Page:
Community Engagement During a Pandemic
Making informed decisions is essential to creating and implementing projects that have the support and buy in of the communities they are meant to benefit. No matter what outside forces are happening in the world this can be challenging. As planners we have all held public meetings and events and had the same handful of eager citizens show up but have struggled to reach beyond these few. As a nation we now are deep in the COVID-19 pandemic. Across state lines the recommendations for gathering and holding in-person conversations are diverse. People are rightfully concerned about many things and attending conventional forums are not high on the to-do list of many Americans. So, what can we do to help sustain and strengthen our ties to our communities and continue to listen authentically to the needs and concerns of the population during a pandemic?
In Maine, we have seen a myriad of innovations that has resulted from creative use of new technology with a mix of old-school tactics to keep people informed and engaged in their communities. We have numerous communities in Maine that have adopted Community Heart & Soul, as a planning tool to involve everyone in the process of updating comprehensive plans and helping elected and appointed officials make decisions that are in line with what matters most to the residents of the community. Here are six ways some of these communities have used to gather input from citizens that allow for dialogue without the same old meeting place and time.
Move public meetings onto digital platforms. Select board meetings and town council meetings have typically been held on a preselected date and time, such as the third Tuesday of every month at 6 pm. These times are not always convenient for working people, or parents to attend in person. Bethel, Maine has conducted their selectboard and school board meetings via ZOOM since May. Anyone can click the link from the comfort of home and listen in. No need to worry about dinner time interruptions or having to find a sitter for the kids. These meetings are recorded and shared on social media so if people are unable to tune in live, they can watch and comment after the fact. Perhaps this opportunity should be continued even after the pandemic is over.
Collect public comments online with a survey. The Maine Department of Transportation is responding to community needs and gathering information from the public by distributing online surveys and hosting live meetings on their website. These meetings are open for a set period of time and allow anyone to watch a video about the project before weighing in with their thoughts.
Hold outdoor meetings where people can stay 6 feet apart, wear masks and follow CDC recommended safety guidelines. The city of Hallowell, Maine is working on updating the comprehensive plan and using Community Heart & Soul to help them listen to stories from all parts of their community. The team of volunteers has been holding in person meetings, outside with chairs set 6 feet apart.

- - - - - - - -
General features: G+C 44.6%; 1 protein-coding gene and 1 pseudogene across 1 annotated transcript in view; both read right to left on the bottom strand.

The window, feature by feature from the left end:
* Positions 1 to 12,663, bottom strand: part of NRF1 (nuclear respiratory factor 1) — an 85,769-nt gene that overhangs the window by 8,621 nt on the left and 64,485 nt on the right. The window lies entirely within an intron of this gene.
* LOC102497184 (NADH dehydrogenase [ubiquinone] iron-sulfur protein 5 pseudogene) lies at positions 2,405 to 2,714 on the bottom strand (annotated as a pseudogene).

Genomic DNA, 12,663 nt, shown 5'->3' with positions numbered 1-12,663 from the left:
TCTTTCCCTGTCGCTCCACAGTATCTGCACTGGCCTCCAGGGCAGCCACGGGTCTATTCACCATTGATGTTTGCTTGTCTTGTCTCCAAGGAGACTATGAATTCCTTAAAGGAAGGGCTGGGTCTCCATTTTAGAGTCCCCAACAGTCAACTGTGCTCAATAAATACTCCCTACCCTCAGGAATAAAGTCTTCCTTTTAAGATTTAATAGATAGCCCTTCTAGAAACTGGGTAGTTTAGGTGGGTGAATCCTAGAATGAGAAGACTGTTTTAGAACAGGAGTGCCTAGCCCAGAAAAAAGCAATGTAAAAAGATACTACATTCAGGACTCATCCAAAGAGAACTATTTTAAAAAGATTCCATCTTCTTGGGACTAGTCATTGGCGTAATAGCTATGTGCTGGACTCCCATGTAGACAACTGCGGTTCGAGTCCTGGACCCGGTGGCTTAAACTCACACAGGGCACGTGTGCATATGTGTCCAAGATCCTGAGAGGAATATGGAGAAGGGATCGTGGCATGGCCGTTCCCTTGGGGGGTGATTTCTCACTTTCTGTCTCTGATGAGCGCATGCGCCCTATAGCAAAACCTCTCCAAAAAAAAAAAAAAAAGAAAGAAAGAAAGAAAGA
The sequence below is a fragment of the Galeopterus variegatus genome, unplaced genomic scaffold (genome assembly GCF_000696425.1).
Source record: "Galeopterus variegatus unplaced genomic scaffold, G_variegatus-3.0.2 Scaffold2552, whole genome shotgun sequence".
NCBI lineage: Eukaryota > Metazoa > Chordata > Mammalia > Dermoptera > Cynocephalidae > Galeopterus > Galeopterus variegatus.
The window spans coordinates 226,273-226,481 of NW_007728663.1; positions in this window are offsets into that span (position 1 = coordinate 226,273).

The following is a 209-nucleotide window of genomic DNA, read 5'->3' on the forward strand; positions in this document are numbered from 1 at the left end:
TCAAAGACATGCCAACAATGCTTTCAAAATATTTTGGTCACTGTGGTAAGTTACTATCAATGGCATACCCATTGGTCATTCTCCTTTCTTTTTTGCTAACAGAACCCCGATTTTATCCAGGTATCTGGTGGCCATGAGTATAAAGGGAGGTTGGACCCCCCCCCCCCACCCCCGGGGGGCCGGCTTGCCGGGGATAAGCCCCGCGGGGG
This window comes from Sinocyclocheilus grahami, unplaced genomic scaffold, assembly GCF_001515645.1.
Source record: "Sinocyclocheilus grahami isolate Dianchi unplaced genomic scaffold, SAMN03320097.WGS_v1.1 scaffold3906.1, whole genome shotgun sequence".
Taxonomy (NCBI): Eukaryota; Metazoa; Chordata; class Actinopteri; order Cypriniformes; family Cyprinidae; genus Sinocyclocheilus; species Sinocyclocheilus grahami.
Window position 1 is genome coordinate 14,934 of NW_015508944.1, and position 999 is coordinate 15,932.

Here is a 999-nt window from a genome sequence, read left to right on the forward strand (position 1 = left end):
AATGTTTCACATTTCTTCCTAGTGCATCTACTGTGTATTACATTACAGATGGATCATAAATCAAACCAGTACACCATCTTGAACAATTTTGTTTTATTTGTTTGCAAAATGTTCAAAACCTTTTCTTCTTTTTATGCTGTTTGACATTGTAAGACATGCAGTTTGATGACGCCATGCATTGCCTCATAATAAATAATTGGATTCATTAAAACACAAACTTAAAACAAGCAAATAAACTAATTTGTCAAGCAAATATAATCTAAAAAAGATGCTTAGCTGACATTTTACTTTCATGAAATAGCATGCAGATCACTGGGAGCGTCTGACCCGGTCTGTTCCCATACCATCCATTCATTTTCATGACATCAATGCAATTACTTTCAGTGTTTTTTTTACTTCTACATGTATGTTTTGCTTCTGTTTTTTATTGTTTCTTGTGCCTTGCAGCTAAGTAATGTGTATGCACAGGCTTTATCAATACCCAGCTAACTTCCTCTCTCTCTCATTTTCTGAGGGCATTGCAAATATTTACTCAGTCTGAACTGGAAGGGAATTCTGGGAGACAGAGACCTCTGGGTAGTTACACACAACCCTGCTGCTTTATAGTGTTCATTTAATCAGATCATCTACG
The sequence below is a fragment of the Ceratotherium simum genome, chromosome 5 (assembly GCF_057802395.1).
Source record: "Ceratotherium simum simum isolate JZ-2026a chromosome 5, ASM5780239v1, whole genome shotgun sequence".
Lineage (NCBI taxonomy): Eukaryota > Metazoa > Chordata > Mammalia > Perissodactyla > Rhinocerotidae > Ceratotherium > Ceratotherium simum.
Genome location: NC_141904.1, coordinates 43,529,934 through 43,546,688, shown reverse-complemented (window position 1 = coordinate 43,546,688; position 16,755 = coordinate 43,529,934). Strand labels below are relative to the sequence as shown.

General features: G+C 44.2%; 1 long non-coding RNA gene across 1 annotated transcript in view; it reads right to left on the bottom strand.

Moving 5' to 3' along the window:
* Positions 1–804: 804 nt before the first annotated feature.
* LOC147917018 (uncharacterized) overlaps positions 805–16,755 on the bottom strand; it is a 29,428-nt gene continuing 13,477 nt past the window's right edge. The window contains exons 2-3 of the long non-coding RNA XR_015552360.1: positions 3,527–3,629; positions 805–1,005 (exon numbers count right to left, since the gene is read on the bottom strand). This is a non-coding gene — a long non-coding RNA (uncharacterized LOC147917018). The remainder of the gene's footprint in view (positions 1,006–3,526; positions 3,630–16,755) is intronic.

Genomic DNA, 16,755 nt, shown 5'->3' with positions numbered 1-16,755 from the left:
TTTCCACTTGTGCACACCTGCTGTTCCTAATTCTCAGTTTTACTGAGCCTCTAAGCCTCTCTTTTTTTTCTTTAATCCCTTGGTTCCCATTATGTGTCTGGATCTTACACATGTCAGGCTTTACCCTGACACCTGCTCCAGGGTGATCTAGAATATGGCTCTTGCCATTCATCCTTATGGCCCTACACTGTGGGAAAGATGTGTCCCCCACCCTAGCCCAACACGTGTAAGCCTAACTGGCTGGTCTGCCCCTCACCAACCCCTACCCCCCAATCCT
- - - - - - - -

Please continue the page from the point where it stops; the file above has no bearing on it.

Take advantage of public gathering spaces that remain open during the pandemic. In Bucksport, Maine a resident has been frequenting public spaces and walking neighborhood streets to check in on neighbors and use video to document what matters most to them now, during the pandemic. She uploads these to Facebook so others can watch. This is a great way to remind people that we are all in this together and helps to spread the news about how things are going in the town to people who are homebound.
Partner with organizations that are helping to distribute food to spread the word of ways to stay involved in planning activities. Local churches, food pantries, schools, and small businesses are delivering meals or hosting drive up food pantries. In these boxes there are often informative packets where numbers are listed for people to reach out to in need of specific assistance. This is a place where you can reach folks that are homebound with paper surveys or comment cards. In Hallowell, Maine, community input was gathered at the local farmer's market.
Create a toll free or local number for people to call and leave messages about specific projects or plans. Rural access to broadband and basic internet is still a major challenge in the state of Maine. Allowing public access in multiple ways will ensure that even people without home internet access have an opportunity to connect and weigh in on a project.
Planning for the needs of your community are essential to growing in a managed way that takes into consideration the hopes, dreams, concerns, and aspirations of the people that call it home. No matter where you live there will always be challenges that are unique to that area. Community Heart & Soul is a proven and trusted method for digging deep into your town or city, listening authentically to all the voices, and involving everyone in creating or maintaining the things that set each place apart from one another and matter most to the people who live there.
Join in a free webinar series about Getting Started with Community Heart & Soul to learn more about this program and how to bring it to your hometown.
Catherine is proud to be a multi-generational Mainer who has worked hard to remain in the state that she loves. She serves Maine cities and towns as a Heart & Soul Coach. Cat is also a consultant with CORE, a Bethel-based nonprofit that unites member organizations and local citizens to cultivate an engaged and thriving community.